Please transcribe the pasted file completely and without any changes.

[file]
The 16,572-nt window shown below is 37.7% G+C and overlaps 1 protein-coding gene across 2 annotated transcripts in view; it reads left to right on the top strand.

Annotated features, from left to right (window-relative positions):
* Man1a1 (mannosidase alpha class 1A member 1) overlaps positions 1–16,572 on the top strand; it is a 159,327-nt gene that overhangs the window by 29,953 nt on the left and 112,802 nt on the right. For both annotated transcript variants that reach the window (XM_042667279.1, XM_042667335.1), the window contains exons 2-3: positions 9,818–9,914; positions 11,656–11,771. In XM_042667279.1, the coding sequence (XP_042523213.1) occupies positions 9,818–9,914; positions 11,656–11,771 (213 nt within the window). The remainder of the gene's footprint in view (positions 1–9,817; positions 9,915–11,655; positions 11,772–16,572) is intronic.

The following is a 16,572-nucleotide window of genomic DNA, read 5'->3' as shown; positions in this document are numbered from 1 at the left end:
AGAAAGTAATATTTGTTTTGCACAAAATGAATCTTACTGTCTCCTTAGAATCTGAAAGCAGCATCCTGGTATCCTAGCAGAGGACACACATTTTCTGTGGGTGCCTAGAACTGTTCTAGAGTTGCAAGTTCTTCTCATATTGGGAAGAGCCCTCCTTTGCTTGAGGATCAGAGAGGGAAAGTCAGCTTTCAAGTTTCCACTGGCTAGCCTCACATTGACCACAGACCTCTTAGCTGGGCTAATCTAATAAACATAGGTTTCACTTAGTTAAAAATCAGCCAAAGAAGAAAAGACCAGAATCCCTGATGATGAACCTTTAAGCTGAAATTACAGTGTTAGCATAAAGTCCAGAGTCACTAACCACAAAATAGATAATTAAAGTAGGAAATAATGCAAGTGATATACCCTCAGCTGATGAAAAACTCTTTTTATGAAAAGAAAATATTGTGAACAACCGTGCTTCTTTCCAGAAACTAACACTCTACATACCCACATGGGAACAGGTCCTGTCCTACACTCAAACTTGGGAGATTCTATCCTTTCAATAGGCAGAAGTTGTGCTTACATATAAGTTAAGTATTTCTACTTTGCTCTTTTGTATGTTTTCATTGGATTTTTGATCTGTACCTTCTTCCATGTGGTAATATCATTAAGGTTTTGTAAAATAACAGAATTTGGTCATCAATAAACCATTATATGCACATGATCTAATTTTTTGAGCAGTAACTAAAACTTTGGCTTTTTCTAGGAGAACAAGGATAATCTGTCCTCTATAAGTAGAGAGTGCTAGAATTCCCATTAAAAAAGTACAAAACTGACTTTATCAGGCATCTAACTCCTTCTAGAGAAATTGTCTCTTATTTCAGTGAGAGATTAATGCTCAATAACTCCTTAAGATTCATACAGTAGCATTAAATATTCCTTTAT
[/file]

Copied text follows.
The 16,572-nt window shown below is 37.7% G+C and overlaps 1 protein-coding gene across 2 annotated transcripts in view; it reads left to right on the top strand.

Annotated features, from left to right (window-relative positions):
* Man1a1 (mannosidase alpha class 1A member 1) overlaps positions 1–16,572 on the top strand; it is a 159,327-nt gene that overhangs the window by 29,953 nt on the left and 112,802 nt on the right. For both annotated transcript variants that reach the window (XM_042667279.1, XM_042667335.1), the window contains exons 2-3: positions 9,818–9,914; positions 11,656–11,771. In XM_042667279.1, the coding sequence (XP_042523213.1) occupies positions 9,818–9,914; positions 11,656–11,771 (213 nt within the window). The remainder of the gene's footprint in view (positions 1–9,817; positions 9,915–11,655; positions 11,772–16,572) is intronic.

The following is a 16,572-nucleotide window of genomic DNA, read 5'->3' as shown; positions in this document are numbered from 1 at the left end:
AGAAAGTAATATTTGTTTTGCACAAAATGAATCTTACTGTCTCCTTAGAATCTGAAAGCAGCATCCTGGTATCCTAGCAGAGGACACACATTTTCTGTGGGTGCCTAGAACTGTTCTAGAGTTGCAAGTTCTTCTCATATTGGGAAGAGCCCTCCTTTGCTTGAGGATCAGAGAGGGAAAGTCAGCTTTCAAGTTTCCACTGGCTAGCCTCACATTGACCACAGACCTCTTAGCTGGGCTAATCTAATAAACATAGGTTTCACTTAGTTAAAAATCAGCCAAAGAAGAAAAGACCAGAATCCCTGATGATGAACCTTTAAGCTGAAATTACAGTGTTAGCATAAAGTCCAGAGTCACTAACCACAAAATAGATAATTAAAGTAGGAAATAATGCAAGTGATATACCCTCAGCTGATGAAAAACTCTTTTTATGAAAAGAAAATATTGTGAACAACCGTGCTTCTTTCCAGAAACTAACACTCTACATACCCACATGGGAACAGGTCCTGTCCTACACTCAAACTTGGGAGATTCTATCCTTTCAATAGGCAGAAGTTGTGCTTACATATAAGTTAAGTATTTCTACTTTGCTCTTTTGTATGTTTTCATTGGATTTTTGATCTGTACCTTCTTCCATGTGGTAATATCATTAAGGTTTTGTAAAATAACAGAATTTGGTCATCAATAAACCATTATATGCACATGATCTAATTTTTTGAGCAGTAACTAAAACTTTGGCTTTTTCTAGGAGAACAAGGATAATCTGTCCTCTATAAGTAGAGAGTGCTAGAATTCCCATTAAAAAAGTACAAAACTGACTTTATCAGGCATCTAACTCCTTCTAGAGAAATTGTCTCTTATTTCAGTGAGAGATTAATGCTCAATAACTCCTTAAGATTCATACAGTAGCATTAAATATTCCTTTAT